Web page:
T-Mobile Joins Verizon, Takes Samsung’s Side In Apple Patent Suit

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It looks as though the carriers are ready to weigh in on the Apple vs. Samsung case, with Verizon and T-Mobile both voicing their opinions over the past week. Since the original showdown in April — when Apple sued Samsung over Galaxy tablets and smartphones — Apple has had the upper-hand, winning an injunction against the Galaxy Tab 10.1 in Germany, delaying the same GalTab multiple times in Australia, and winning a preliminary injunction on three Galaxy smartphones in the Netherlands.

After watching the events play out, Verizon and now T-Mobile have said that they play for Samsung’s team, and would like to keep Samsung’s products on their shelves.

On Monday, Verizon filed paperwork with the Northern District Court of California saying that a ban on Samsung products, or Apple’s efforts to do so, would hurt the carrier’s ability to roll out its 4G LTE network.

“That investment depends on consumers having access to devices that can make use of that network,” Verizon said in the filing. “The accused Samsung devices are among the few products that can access Verizon Wireless’s next-generation high-speed network.”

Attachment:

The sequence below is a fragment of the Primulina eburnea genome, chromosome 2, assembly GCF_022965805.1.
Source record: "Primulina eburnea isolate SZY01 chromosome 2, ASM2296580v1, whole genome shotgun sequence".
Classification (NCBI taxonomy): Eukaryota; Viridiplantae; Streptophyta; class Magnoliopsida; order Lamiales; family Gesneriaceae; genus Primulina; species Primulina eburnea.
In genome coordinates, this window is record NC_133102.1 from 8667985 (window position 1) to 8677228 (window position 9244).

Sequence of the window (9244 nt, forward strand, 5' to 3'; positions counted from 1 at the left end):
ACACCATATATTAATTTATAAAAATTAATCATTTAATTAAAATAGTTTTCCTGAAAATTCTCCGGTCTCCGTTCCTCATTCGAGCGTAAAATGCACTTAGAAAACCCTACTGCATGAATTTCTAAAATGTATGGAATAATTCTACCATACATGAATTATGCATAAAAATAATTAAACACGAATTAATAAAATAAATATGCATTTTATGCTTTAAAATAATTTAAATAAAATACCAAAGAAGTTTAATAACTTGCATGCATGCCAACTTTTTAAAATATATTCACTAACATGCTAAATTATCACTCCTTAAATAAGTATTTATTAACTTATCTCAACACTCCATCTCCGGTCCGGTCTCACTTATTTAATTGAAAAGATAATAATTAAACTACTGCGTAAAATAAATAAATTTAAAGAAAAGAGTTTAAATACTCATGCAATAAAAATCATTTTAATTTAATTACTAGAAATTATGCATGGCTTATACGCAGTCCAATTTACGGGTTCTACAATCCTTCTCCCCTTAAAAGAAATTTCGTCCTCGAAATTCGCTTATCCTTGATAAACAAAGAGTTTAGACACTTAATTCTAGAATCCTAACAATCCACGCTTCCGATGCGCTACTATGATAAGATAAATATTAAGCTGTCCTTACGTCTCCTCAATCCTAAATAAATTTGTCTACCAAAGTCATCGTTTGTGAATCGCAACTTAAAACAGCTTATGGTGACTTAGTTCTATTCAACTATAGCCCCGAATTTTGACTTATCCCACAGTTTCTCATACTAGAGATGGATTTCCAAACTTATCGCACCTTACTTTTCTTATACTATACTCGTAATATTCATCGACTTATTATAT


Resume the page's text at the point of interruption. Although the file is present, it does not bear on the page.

On Wednesday T-Mobile followed suit, filing its own paperwork with the court asking that Samsung products be left alone, reports Reuters. T-Mobile’s main concern, according to the filing, is holiday sales this year.

The pink carrier “prominently features” the Galaxy Tab 10.1 and Galaxy S II in its marketing campaigns, says the filing, and an order in Apple’s favor would “unnecessarily harm” T-Mobile and T-Mo customers. “At this late date, T-Mobile could not find comparable replacement products for the 2011 holiday season,” said T-Mobile in the filing. “These investments cannot be recouped easily.”

After six months of world-wide bickering between Apple and Samsung, and countless other patent wars spring up all over the place, the carriers are surely getting worried about how these cases may affect their businesses. The court is expected to make a ruling on October 13.